Cribbing from Bryan Garner and Justice Scalia, you should read good examples of each kind of document if you want to become proficient at writing those documents. In other words, teach yourself writing by reading. If your instructor has more examples, read them all. Read opinions from judges who are awesome writers (Scalia is a great example; many people point to Posner), read memos from attorneys you respect, read briefing from great lawyers in famous Supreme Court cases.
posted by *s at 3:46 PM on September 22, 2010

There are four things you can do:

1. Read this book.

2. Read scholarly legal writing. Find an article on a topic that interests you and read it through, including the footnotes. Do this with as many articles as you need to until you develop a "feel" for what good scholarly legal writing looks like.

3. Read legal briefs and cert petitions. Cert petitions are available in many places - try SCOTUS watch. They'll point out particularly important ones. You can probably get legal briefs through Lexis or Westlaw.

4. If you want, you can send me your writing and I'll give you feedback. I'm a 3L and an editor on my journal, so I've been reading a lot of student notes and giving a lot of feedback. Happy to help if I can! Memail me for my gmail.
posted by prefpara at 4:12 PM on September 22, 2010 [1 favorite]

Garner is fantastic, but he won't help you if your instructor is an idiot who likes flowery legalese. Ashley801's suggestion to find someone who did well is probably your best bet.
posted by Mavri at 4:49 PM on September 22, 2010

Agree with the above re: Garner, and that it won't matter. But wanted to add: tell the school. Either tell someone now, or tell them when you review the teacher, or something. And try to encourage other people to do the same. They need to know you're having this problem. Especially in this market, it's not good of she's grading you harshly for no reason.
posted by dpx.mfx at 6:42 PM on September 22, 2010

You need to approach your professor during office hours with as open a mind and as little ego as possible. Even "plain language" LR/LS departments teach a highly structured and initially very awkward sort of writing. It is supposed to tie into the pedagogy of first-year: teaching you how to spot issues, how to determine rules, how to make the analysis, how to come to the right conclusion. Try to compartmentalize everything you ever loved about reading or writing and keep it out of your LRW class. Try to realize that you're basically learning a rigid structure--like those third grade poetry classes when you had to count syllables and memorize ABBAAC rhyming structures--and after you've mastered that, you can go back to writing more naturally. Tell your instructor that you don't understand what she is trying to get you to and have her walk you through the exercise in her office, during her office hours. That is, after all, part of her job.

What was the exercise? If it was a citation exercise, ask any instructor or read the Cornell guide while you're doing your exercises. If you can find an instructor who wants to talk about why they wrote the Bluebook the way they did, it will be incredibly boring, but it will suddenly make sense. If you've got a writing resource center, go to it. The staff there will know the individual instructor quirks and will have good strategies for it. Or go to the journal offices and ask the 2 & 3Ls who had this instructor and what advice they have for her class.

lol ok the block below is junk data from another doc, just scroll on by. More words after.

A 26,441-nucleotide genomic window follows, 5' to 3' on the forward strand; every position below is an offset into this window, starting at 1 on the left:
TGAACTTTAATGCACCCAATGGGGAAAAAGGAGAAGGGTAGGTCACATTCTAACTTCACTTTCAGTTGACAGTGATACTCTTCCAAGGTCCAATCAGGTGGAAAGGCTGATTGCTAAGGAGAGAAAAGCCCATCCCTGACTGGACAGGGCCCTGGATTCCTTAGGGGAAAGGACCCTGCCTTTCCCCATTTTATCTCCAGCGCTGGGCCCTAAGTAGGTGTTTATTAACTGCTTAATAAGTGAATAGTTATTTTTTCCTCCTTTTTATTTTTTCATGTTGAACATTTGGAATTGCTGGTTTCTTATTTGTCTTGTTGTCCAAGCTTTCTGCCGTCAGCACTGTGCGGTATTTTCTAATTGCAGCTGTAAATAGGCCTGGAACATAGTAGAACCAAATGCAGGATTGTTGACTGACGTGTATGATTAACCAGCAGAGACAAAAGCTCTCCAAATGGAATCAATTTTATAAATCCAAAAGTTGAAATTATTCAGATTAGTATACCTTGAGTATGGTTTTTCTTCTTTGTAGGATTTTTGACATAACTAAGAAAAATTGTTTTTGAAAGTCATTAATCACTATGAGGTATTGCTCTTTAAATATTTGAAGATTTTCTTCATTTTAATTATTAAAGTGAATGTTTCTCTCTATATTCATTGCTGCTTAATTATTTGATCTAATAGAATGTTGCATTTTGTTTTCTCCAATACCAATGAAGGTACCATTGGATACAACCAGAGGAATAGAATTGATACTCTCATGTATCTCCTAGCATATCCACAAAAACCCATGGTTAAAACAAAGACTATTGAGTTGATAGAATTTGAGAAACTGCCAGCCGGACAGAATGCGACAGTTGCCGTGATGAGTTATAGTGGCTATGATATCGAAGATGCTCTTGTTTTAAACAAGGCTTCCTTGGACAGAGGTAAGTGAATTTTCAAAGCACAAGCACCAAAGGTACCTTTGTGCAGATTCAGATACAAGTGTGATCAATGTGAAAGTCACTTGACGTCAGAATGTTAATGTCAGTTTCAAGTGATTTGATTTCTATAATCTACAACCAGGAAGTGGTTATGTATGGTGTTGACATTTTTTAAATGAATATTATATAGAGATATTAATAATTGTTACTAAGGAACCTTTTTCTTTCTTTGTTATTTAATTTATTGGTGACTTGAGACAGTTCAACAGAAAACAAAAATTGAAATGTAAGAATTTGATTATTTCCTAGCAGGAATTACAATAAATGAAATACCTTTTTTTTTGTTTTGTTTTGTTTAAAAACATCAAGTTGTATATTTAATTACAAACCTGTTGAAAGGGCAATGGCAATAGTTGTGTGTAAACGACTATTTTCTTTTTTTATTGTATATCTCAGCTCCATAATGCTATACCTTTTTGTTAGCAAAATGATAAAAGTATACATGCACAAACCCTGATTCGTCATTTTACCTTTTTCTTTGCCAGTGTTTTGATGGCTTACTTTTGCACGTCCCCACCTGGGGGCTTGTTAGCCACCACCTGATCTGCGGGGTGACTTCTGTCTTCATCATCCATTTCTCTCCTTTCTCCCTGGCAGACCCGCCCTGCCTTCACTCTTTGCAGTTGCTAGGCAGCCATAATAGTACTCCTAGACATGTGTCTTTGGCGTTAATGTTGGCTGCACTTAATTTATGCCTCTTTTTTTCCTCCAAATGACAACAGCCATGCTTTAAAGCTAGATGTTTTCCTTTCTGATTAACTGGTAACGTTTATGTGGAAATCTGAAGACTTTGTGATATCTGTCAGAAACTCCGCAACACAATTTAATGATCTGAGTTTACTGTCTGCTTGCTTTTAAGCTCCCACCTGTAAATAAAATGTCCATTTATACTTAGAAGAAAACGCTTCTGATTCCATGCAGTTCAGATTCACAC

Is the issue IRAC? Or CRuPAC, or CREAC? They are all, in essence, the same thing. They highly ritualized, repetitive formula we teach in LRW. Regardless of which acronym your teacher is teaching, I recommend Anne Enquist and Laurel Oates, Just Memos. Their Just Briefs and Just Research and Just Writing are really good, too. I recommend taking them with you to your first couple of jobs.

I taught LRW for a few years, and used the Volokh text linked above extensively, but not with 1Ls. From the law school curriculum perspective, that Volokh book is worse than useless to a 1L. When you get to the seminar papers/law review comment stage, it will be invaluable, but in 1st year LRW at anything other than Yale, Chicago, Harvard or those schools, it won't help you.
posted by crush-onastick at 8:43 PM on September 22, 2010

Please consider talking to the law librarians at your school. They may know some quirks about the instructor that will help but more importantly....they'll know the ins and outs of citation, how to do research more efficiently, and may well have writing tips (the law librarians at my law school got me through legal writing).

2nding crush-onastick's advice about journal offices or other organizations as well.

Tomorrow when I'm more awake, I'll add some links on research and citation.

And I also would be happy to help where I can via Memail. I am a law librarian. Helping to teach this stuff is part of my job.

It gets easier. I promise.
posted by eleanna at 11:22 PM on September 22, 2010 [1 favorite]

Hm, I thought I had linked the Cornell guide.

And, eleanna makes a good point: your law school librarian is a great resource. I forgot that I relied heavily on our TA and the librarians in my first-year (and second-year) LRW/LS classes.
posted by crush-onastick at 8:19 AM on September 23, 2010